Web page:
Despite of what I had written before, I do believe in the rite of marriage and I do believe it is a Christian thing, though my reasoning may not exactly be what you would call Biblical, but I shall give a defense of marriage. I shall be drawing mainly from the Coleridge, the German Romantics and Hegel.
The Paradox of the Human Condition
Ever since the Medieval era, artists and poets have explored the two sides of the human condition.
On the one hand, we are bodily and physical beings. We are subject to the laws of physics and to the world at large. We seem vulnerable to the forces of the empirical world. This vulnerability is captured by our experience of eros, of lust for other flesh, of being “driven” by desires and “moved” by beauty. At the kernal of the myth of Cupid is the idea that desire seems to somehow “happen” to someone, its beyond our control, his arrows strike, and we are helpless. We are suffers rather than actors in relation to the forces of desire.
On the other hand, we are also person, agents, beings with rational wills and choices. We do not merely act out our desires, we also act for reasons. We make judgements, we reason and we will according to the truth or the facts. In desire, it seems that we are helplessly lead forward by Fate or Destiny. In will, it seems that we seize ownship over our lives and act in accordance to reason. In desire we are suffers, in will we are actors.
The Romantics of the 18th century, especially the Germans who re-acquired the medieval paradox, found this divide of the human condition intolerable. The driving ideal of German Romanticism is harmony and wholeness, they sought to reconcile spirit and nature, and their vision was cosmic reconcilation. But how are they going to reconcile the two sides, without denying either of them, like the medieval theologians who elevated charity, at the expense of eros, or Byron who elevated eros at the expense of the will?
The Transfiguration of Desire; the Hegelian Tale
It was Hegel, the ultimate philosophical reconciler and systematiser who paved the way for a resolution in his “Lordship and Bondage” dialectic. His entire thesis can be summarised in the words of the philosopher Roger Scruton,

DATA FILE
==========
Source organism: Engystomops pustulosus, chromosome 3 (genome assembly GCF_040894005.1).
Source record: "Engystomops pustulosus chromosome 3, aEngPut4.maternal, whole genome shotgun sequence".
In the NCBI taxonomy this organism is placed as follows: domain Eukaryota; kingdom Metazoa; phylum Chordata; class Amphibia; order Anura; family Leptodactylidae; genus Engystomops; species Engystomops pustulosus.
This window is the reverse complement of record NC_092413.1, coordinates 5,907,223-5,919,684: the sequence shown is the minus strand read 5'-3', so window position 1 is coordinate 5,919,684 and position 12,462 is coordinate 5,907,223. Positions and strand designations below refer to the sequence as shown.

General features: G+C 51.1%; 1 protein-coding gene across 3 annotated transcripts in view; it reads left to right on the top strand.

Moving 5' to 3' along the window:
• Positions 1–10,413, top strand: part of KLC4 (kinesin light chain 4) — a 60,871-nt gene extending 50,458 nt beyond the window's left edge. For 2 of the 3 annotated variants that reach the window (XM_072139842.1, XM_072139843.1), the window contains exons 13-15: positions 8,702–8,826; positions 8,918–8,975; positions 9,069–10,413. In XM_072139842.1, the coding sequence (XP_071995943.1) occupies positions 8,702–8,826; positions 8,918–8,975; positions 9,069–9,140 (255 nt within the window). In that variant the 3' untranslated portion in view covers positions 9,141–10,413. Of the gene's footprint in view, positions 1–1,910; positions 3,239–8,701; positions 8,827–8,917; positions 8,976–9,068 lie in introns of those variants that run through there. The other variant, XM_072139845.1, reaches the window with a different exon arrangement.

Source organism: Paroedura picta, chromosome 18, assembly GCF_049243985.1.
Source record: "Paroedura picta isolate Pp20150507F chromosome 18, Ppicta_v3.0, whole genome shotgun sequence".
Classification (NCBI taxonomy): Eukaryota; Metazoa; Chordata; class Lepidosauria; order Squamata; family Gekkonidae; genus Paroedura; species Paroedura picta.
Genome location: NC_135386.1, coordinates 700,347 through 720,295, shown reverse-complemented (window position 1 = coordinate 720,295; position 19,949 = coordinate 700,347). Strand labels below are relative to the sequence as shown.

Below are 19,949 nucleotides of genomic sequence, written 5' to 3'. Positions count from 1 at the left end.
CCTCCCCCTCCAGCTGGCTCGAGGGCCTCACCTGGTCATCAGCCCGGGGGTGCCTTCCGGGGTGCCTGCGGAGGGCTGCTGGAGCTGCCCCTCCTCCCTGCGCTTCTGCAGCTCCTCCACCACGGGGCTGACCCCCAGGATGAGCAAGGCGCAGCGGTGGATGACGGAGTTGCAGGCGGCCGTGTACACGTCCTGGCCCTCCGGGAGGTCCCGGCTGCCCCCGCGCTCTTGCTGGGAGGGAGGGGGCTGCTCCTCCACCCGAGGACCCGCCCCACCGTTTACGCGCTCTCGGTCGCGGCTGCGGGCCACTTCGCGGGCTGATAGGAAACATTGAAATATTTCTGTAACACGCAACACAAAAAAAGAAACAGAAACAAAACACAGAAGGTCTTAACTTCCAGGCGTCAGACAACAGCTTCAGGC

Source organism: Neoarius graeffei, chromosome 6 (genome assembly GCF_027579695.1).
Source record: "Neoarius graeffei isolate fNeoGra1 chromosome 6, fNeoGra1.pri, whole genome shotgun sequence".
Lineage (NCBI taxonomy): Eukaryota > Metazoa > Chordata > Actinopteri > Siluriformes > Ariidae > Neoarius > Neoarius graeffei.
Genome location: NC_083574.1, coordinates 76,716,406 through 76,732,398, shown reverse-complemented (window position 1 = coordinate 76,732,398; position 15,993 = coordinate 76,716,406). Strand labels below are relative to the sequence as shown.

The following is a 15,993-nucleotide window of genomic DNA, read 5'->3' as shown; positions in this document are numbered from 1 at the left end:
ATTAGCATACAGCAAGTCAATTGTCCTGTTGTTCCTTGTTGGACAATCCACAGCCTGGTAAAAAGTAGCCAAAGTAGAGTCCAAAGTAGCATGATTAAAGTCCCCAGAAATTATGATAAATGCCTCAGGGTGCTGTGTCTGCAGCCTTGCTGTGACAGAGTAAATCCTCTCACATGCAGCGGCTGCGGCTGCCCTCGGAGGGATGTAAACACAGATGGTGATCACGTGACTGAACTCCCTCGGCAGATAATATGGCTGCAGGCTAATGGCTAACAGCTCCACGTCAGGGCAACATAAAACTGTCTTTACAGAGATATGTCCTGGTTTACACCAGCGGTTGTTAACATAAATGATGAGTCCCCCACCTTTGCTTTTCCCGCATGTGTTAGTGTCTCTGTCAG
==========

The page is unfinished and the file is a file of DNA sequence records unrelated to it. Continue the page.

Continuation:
Sexual desire is not a desire for sensations. It is a desire for a person: and I mean a person, not his or her body, conceived as an object in the physical world, but the person conceived as an incarnate subject, in whom the light of self-consciousness shines and who confronts me eye to eye, and I to I. True desire is also a kind of petition: it demands reciprocity, mutuality, and a shared surrender.
According to Hegel, the first stage of desire is purely animal, it is the desire which logic is consumption and satisfication. It merely seeks to “satisfy” itself, to relieve its urges. Thus, at this stage, desire is purely “fleshy”, the object of desire is merely flesh, it seeks to “consume” its object, to relieve its own lust, it is purely a desire for sensations.
Hegel argues that this sort of desire “negates” its object. A person is not mere flesh but also spirit; desire that operates at this level demeans and diminishes its object, by merely treating the other person as flesh and not spirit. Thus, unless this stage of desire is “transcended”, what will happen is a power struggle, as one party seeks to dominate the other, and the “winner” will get to subject the other, to degrade and reduce the other to flesh for the “winner’s” satisfaction.
But never fear, Hegel points out that even the “winner” in this contest will not remain at this stage forever. Eventually, the “winner”, in consuming object after object, is fundamentally fragmented, he is not a unified subject with a unified history, he is merely a sort of Humean sum of desires. He desires now this, now that, etc. The winner may have won the power struggle, but even the winner realises that he has is also degraded by his own dominance, how can he achieve personhood as opposed to merely being an animal higher up the sexual food chain?